For example, most of the details of a full investigation into the poisonous owner of the Washington football team, Dan Snyder, were quickly put under the rug, the emails from Gruden – which had nothing to do with it. with Snyder – being one of the few leaked snippets.

Chances are, the league will take the same approach when it comes to Rodgers, the hugely popular face of one of the league’s most prominent franchises, the Green Bay Packers.

Shuffle up a few papers, make vague statements, and finally hope everyone forgets everything that happened. (Which, frankly, always seems to work).

We’ll probably never know if Rodgers broke any of the supposedly strict protocols for unvaccinated players, although attending a team-up Halloween party dressed as John Wick likely qualifies (if nothing else, out of bad taste).

Packers coach Matt LaFleur insisted the team was following all league mandated protocols under his watch.

He was then asked if Rodgers did not wear a mask during press conferences contradicted his claim.

“That’s not what I said,” LaFleur retorted. “I said in our football area. Meeting rooms, passageways, whatever we do in this area. I don’t pay attention to media rules.”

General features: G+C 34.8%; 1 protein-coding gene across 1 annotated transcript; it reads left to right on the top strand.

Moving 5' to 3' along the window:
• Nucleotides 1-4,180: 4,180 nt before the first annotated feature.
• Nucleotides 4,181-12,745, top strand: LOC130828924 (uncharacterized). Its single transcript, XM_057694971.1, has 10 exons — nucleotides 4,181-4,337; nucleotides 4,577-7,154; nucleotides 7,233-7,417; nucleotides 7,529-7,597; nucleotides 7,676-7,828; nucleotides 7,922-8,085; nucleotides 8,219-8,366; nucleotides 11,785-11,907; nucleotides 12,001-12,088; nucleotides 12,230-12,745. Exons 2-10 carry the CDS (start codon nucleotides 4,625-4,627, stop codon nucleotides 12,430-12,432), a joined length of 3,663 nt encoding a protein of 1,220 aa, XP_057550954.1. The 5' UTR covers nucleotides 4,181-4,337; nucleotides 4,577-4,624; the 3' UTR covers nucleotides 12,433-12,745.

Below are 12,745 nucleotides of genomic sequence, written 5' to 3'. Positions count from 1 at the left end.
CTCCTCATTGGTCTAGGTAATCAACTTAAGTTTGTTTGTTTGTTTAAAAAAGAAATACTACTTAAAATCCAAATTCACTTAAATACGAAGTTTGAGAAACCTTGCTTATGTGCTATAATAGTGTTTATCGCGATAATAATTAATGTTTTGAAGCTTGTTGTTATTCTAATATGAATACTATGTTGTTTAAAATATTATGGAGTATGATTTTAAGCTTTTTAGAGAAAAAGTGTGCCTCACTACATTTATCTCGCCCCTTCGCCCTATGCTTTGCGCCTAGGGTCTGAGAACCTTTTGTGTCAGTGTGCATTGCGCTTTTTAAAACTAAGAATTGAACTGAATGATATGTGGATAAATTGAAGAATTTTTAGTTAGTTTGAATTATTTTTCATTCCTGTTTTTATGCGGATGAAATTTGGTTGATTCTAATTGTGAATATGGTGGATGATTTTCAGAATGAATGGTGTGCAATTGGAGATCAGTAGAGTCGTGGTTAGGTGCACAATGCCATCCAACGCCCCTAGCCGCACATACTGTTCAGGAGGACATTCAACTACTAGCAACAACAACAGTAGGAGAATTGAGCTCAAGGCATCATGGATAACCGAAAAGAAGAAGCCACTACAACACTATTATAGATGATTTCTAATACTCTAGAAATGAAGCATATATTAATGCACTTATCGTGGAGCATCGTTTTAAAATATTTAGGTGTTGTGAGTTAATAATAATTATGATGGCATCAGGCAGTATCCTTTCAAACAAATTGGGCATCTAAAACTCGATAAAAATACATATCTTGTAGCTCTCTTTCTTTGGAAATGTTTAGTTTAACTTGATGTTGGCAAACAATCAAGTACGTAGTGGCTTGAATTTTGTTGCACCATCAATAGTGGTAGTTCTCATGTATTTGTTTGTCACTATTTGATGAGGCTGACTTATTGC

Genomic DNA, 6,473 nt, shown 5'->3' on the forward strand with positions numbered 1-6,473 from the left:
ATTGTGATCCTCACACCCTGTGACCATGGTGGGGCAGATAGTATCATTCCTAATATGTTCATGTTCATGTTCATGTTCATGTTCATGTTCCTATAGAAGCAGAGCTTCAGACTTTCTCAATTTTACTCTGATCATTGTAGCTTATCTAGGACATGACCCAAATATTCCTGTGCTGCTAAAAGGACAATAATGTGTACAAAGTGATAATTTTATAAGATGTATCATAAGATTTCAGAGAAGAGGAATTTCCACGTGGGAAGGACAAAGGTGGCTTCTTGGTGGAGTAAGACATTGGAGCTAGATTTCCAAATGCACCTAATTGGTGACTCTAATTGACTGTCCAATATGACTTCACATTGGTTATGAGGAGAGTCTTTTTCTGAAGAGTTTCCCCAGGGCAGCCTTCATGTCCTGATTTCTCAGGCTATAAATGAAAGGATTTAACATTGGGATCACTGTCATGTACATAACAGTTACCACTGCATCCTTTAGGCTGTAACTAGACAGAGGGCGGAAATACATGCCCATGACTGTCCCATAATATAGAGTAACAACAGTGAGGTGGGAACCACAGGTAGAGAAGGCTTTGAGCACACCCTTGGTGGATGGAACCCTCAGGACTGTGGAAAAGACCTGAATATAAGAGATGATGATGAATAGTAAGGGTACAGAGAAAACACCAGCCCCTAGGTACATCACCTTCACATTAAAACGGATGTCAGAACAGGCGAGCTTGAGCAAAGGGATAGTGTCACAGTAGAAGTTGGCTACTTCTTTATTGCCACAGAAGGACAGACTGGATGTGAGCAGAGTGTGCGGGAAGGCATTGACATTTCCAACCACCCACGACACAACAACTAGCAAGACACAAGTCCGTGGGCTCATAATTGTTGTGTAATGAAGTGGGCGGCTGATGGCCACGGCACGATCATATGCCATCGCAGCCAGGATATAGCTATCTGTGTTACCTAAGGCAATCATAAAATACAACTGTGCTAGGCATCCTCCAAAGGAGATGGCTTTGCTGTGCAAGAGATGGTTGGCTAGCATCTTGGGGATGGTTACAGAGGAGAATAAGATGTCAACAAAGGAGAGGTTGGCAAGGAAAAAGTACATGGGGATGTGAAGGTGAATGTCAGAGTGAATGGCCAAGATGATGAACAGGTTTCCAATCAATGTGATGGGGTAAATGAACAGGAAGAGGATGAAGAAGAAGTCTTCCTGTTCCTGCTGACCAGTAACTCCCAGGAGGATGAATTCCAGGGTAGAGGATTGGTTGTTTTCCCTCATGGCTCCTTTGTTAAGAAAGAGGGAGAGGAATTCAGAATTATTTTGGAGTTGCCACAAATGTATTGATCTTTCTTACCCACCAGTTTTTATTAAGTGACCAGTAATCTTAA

In fairness to the Packers, Rodgers is hardly the only unvaccinated player speaking to reporters without a mask, so we can assume that is not part of NFL protocols.

This must change. While they are at it, the league should also require masks for unvaccinated players whenever they are not on the playing field for a game or practice.

Like those of us in the media, teammates who have chosen to be good citizens deserve protection.

Finally, we were going to move on to Odell Beckham’s final three-ring circus, which involved a daddy making videos to show how his grown-up son was treated by the average quarterback, but we ran out of time.

In fact, the Cleveland marquee closed on Friday.

The Browns unleash their mercurial receptor.

With that, good news for the NFL spin masters.

The week is almost over.

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Paul Newberry is a national sports columnist for the Associated Press. Contact him at [email protected]